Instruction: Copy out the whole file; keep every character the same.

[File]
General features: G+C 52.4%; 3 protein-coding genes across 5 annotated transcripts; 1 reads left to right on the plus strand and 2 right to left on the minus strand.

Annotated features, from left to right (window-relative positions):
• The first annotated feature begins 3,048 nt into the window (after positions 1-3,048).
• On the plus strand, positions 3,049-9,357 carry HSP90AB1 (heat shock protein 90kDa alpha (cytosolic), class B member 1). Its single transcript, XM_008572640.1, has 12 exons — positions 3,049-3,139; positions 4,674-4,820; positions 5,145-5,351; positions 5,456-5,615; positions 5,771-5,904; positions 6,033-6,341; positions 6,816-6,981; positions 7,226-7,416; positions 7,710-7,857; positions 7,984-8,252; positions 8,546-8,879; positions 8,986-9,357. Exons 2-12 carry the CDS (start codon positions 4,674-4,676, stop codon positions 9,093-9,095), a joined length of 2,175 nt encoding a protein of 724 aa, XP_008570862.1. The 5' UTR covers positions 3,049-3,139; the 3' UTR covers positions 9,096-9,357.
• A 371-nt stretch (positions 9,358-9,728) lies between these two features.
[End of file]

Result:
General features: G+C 52.4%; 3 protein-coding genes across 5 annotated transcripts; 1 reads left to right on the plus strand and 2 right to left on the minus strand.

Annotated features, from left to right (window-relative positions):
• The first annotated feature begins 3,048 nt into the window (after positions 1-3,048).
• On the plus strand, positions 3,049-9,357 carry HSP90AB1 (heat shock protein 90kDa alpha (cytosolic), class B member 1). Its single transcript, XM_008572640.1, has 12 exons — positions 3,049-3,139; positions 4,674-4,820; positions 5,145-5,351; positions 5,456-5,615; positions 5,771-5,904; positions 6,033-6,341; positions 6,816-6,981; positions 7,226-7,416; positions 7,710-7,857; positions 7,984-8,252; positions 8,546-8,879; positions 8,986-9,357. Exons 2-12 carry the CDS (start codon positions 4,674-4,676, stop codon positions 9,093-9,095), a joined length of 2,175 nt encoding a protein of 724 aa, XP_008570862.1. The 5' UTR covers positions 3,049-3,139; the 3' UTR covers positions 9,096-9,357.
• A 371-nt stretch (positions 9,358-9,728) lies between these two features.